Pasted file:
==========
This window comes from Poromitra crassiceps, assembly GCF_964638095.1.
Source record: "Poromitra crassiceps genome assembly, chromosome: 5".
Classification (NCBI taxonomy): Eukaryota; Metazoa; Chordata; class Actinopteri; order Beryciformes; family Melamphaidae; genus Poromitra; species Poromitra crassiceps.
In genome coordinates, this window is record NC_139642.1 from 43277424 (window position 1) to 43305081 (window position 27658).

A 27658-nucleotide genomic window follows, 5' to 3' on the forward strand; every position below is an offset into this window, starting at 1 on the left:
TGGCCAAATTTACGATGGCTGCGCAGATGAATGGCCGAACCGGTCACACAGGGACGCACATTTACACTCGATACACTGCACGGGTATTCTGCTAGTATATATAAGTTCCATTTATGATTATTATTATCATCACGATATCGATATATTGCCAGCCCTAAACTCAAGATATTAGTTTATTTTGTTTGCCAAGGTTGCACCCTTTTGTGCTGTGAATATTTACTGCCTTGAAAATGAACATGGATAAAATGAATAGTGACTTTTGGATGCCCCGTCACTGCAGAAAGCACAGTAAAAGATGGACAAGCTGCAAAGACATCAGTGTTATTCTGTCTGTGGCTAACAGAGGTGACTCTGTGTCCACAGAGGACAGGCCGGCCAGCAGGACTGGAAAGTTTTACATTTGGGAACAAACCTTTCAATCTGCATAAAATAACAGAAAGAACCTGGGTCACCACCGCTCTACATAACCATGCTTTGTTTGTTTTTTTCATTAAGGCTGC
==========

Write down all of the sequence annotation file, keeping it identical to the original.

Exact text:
This window comes from Poromitra crassiceps, assembly GCF_964638095.1.
Source record: "Poromitra crassiceps genome assembly, chromosome: 5".
Classification (NCBI taxonomy): Eukaryota; Metazoa; Chordata; class Actinopteri; order Beryciformes; family Melamphaidae; genus Poromitra; species Poromitra crassiceps.
In genome coordinates, this window is record NC_139642.1 from 43277424 (window position 1) to 43305081 (window position 27658).

A 27658-nucleotide genomic window follows, 5' to 3' on the forward strand; every position below is an offset into this window, starting at 1 on the left:
TGGCCAAATTTACGATGGCTGCGCAGATGAATGGCCGAACCGGTCACACAGGGACGCACATTTACACTCGATACACTGCACGGGTATTCTGCTAGTATATATAAGTTCCATTTATGATTATTATTATCATCACGATATCGATATATTGCCAGCCCTAAACTCAAGATATTAGTTTATTTTGTTTGCCAAGGTTGCACCCTTTTGTGCTGTGAATATTTACTGCCTTGAAAATGAACATGGATAAAATGAATAGTGACTTTTGGATGCCCCGTCACTGCAGAAAGCACAGTAAAAGATGGACAAGCTGCAAAGACATCAGTGTTATTCTGTCTGTGGCTAACAGAGGTGACTCTGTGTCCACAGAGGACAGGCCGGCCAGCAGGACTGGAAAGTTTTACATTTGGGAACAAACCTTTCAATCTGCATAAAATAACAGAAAGAACCTGGGTCACCACCGCTCTACATAACCATGCTTTGTTTGTTTTTTTCATTAAGGCTGC